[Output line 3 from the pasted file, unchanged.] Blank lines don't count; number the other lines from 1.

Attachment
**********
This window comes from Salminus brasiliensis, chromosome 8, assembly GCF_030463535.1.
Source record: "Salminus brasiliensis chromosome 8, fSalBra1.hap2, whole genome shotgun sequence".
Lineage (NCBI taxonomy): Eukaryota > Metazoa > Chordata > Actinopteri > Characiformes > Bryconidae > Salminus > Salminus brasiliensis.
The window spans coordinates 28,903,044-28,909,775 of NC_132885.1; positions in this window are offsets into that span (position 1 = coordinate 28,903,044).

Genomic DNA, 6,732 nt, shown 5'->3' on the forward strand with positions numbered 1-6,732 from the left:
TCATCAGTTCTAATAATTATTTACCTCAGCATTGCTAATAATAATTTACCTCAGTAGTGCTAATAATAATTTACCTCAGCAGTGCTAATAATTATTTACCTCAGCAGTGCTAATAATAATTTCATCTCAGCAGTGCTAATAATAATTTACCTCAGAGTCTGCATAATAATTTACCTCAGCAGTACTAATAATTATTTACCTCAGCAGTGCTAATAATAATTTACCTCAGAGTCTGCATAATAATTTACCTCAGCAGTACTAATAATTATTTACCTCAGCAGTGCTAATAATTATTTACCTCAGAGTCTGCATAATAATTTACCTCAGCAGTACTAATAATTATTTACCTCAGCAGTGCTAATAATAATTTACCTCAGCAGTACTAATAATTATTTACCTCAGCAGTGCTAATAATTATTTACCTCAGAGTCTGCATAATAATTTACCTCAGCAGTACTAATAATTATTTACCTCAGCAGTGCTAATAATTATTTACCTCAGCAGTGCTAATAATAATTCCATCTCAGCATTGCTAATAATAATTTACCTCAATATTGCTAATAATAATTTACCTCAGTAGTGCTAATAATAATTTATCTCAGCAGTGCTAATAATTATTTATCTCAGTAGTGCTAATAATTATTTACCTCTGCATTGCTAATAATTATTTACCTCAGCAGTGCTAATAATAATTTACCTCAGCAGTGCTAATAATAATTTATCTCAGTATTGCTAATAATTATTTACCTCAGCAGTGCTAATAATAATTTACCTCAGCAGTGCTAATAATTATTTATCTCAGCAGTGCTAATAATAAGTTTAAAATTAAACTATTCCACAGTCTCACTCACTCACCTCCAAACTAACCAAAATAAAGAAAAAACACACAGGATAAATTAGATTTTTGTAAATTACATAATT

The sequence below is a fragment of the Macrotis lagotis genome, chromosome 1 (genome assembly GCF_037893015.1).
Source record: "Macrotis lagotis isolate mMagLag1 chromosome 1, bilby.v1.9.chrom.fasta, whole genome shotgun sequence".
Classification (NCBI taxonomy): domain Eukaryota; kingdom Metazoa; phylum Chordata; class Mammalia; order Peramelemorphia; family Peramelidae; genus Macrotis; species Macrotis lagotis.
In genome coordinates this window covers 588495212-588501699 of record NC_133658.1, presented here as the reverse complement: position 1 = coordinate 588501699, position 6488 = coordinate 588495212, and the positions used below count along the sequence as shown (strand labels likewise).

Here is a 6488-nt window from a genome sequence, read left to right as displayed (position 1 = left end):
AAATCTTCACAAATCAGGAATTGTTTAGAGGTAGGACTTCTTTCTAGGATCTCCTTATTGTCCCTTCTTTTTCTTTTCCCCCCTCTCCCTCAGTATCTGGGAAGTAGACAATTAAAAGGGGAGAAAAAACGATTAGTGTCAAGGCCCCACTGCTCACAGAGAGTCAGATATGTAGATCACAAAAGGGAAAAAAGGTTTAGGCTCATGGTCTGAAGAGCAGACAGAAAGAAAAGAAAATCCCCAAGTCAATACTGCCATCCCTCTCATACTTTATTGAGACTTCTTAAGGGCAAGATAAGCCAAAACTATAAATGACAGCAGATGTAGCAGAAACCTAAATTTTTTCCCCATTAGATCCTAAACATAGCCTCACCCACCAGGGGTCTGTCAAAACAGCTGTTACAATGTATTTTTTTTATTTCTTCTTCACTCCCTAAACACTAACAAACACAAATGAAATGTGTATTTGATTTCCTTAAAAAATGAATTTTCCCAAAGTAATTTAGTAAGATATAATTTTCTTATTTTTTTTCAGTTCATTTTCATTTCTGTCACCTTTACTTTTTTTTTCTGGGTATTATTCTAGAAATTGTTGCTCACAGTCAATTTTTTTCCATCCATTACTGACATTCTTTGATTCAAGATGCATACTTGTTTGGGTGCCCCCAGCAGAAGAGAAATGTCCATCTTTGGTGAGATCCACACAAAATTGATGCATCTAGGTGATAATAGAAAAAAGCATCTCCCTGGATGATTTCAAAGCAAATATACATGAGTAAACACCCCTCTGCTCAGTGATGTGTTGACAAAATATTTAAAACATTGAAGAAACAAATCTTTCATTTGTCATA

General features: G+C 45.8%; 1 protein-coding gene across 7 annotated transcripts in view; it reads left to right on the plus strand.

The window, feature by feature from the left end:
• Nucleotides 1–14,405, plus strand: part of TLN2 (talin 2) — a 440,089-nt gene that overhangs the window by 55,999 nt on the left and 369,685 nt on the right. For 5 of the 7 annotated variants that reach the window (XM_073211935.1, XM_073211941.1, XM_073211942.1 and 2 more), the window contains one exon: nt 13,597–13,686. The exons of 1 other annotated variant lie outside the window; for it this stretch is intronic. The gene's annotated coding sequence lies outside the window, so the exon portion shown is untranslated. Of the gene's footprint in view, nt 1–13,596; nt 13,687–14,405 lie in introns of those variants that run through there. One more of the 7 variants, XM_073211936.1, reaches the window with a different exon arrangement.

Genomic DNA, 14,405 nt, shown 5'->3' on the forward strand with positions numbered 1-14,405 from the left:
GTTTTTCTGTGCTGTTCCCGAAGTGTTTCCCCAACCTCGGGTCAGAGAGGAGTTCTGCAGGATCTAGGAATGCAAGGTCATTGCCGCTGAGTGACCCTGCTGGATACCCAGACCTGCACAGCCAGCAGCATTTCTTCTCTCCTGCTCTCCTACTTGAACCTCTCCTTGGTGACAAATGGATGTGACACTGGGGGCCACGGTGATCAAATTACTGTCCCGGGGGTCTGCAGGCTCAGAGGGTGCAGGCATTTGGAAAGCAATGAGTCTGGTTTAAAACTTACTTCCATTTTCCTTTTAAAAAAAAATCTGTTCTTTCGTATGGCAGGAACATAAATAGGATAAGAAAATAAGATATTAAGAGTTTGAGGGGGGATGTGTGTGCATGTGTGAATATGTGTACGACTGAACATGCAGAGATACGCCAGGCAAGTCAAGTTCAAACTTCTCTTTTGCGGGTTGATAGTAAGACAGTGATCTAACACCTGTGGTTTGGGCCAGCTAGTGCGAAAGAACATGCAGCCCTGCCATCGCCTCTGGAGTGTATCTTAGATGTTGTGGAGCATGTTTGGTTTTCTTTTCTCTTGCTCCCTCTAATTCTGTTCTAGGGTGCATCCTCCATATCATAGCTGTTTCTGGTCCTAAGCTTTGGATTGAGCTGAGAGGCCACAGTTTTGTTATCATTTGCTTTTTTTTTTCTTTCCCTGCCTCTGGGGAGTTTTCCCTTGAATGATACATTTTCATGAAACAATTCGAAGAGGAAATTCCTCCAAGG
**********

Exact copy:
Lineage (NCBI taxonomy): Eukaryota > Metazoa > Chordata > Actinopteri > Characiformes > Bryconidae > Salminus > Salminus brasiliensis.